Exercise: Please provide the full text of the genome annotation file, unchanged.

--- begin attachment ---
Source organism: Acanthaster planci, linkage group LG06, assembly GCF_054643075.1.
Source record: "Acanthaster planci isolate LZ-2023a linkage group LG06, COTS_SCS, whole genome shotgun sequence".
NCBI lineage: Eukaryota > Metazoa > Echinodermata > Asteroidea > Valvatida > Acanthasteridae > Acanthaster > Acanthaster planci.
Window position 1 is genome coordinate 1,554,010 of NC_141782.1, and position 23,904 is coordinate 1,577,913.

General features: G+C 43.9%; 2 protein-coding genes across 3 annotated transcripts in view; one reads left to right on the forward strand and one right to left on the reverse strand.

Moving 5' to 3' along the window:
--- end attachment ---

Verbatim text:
Source organism: Acanthaster planci, linkage group LG06, assembly GCF_054643075.1.
Source record: "Acanthaster planci isolate LZ-2023a linkage group LG06, COTS_SCS, whole genome shotgun sequence".
NCBI lineage: Eukaryota > Metazoa > Echinodermata > Asteroidea > Valvatida > Acanthasteridae > Acanthaster > Acanthaster planci.
Window position 1 is genome coordinate 1,554,010 of NC_141782.1, and position 23,904 is coordinate 1,577,913.

General features: G+C 43.9%; 2 protein-coding genes across 3 annotated transcripts in view; one reads left to right on the forward strand and one right to left on the reverse strand.

Moving 5' to 3' along the window: